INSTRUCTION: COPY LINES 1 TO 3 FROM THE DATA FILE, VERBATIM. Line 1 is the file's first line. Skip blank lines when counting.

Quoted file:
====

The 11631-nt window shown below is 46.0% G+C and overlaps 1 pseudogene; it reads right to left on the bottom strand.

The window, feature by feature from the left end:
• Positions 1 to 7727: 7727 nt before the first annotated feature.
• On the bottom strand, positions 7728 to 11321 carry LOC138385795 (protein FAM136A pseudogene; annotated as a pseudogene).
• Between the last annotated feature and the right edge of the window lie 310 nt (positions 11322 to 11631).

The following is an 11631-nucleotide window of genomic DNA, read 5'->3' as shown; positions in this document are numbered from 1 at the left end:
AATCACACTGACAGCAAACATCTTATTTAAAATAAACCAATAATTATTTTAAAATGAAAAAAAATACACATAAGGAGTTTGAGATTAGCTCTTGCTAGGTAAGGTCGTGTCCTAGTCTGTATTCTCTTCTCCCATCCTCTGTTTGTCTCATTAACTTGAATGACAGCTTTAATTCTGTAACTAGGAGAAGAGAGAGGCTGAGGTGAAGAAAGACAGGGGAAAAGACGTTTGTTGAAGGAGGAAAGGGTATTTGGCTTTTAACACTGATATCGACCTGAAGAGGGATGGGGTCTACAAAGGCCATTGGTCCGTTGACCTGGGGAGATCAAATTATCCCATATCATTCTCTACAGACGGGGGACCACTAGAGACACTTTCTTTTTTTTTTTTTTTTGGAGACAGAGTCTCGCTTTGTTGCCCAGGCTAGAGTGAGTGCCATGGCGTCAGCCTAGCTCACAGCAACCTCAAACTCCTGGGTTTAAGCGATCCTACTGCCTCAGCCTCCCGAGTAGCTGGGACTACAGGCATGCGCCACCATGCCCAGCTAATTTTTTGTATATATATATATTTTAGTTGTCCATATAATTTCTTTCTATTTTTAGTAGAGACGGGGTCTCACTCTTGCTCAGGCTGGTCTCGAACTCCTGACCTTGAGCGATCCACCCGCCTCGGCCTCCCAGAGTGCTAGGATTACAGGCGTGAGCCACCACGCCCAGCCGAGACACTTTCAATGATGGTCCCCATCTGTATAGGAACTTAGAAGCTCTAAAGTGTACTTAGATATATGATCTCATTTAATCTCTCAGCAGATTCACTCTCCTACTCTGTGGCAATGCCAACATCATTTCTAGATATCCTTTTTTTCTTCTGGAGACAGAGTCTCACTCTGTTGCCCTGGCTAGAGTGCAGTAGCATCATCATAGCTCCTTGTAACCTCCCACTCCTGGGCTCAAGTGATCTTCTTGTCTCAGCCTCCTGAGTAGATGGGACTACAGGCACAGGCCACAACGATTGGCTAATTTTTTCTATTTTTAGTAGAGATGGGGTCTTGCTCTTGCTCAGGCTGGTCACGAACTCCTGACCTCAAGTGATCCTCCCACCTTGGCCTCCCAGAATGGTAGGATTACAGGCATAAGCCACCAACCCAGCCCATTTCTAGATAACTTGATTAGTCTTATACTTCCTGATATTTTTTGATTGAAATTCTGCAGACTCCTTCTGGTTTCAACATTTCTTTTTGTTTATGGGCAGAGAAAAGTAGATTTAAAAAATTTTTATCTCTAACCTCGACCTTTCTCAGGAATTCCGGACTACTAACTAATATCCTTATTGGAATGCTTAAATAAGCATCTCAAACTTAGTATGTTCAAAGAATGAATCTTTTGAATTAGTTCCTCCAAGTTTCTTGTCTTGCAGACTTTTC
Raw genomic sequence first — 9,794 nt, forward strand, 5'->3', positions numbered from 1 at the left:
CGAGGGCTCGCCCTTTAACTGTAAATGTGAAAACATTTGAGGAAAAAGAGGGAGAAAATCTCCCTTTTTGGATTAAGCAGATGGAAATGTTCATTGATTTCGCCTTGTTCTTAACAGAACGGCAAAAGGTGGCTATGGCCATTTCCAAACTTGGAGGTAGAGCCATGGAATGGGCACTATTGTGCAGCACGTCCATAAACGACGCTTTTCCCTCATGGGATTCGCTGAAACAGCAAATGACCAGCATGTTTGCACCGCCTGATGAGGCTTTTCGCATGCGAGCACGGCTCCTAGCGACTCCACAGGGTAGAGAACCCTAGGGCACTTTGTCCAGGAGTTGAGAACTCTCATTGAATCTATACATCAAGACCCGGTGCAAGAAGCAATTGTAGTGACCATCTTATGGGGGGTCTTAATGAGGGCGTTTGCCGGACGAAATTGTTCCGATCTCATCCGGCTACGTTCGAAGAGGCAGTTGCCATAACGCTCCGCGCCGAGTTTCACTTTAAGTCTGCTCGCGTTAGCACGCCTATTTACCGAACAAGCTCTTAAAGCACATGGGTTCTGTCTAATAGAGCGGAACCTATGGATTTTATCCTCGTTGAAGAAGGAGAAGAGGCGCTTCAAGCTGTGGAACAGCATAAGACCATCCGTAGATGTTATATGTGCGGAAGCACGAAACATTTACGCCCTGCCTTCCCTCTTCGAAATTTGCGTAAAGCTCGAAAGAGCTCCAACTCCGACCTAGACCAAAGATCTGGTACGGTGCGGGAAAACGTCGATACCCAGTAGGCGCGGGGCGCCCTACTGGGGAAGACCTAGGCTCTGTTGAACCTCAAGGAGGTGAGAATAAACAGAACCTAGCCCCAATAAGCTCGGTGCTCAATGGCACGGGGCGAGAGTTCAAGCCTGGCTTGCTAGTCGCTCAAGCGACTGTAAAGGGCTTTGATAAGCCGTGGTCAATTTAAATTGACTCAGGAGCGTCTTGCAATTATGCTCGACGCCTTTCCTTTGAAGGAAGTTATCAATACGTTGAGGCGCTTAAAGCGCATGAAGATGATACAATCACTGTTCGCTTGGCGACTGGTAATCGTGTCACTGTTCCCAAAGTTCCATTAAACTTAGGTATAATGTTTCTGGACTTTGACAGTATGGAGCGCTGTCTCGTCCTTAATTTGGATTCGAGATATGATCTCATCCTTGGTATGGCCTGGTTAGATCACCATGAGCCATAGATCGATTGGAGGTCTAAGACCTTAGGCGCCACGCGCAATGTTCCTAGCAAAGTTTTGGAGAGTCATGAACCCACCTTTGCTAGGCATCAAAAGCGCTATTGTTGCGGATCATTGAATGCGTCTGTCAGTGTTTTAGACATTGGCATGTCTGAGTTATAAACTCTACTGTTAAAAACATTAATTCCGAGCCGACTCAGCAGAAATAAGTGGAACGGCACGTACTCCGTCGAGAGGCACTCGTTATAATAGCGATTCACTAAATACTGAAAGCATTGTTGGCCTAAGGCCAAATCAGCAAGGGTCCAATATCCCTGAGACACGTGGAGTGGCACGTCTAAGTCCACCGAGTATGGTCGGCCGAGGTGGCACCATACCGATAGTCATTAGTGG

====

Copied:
The 11631-nt window shown below is 46.0% G+C and overlaps 1 pseudogene; it reads right to left on the bottom strand.

The window, feature by feature from the left end:
• Positions 1 to 7727: 7727 nt before the first annotated feature.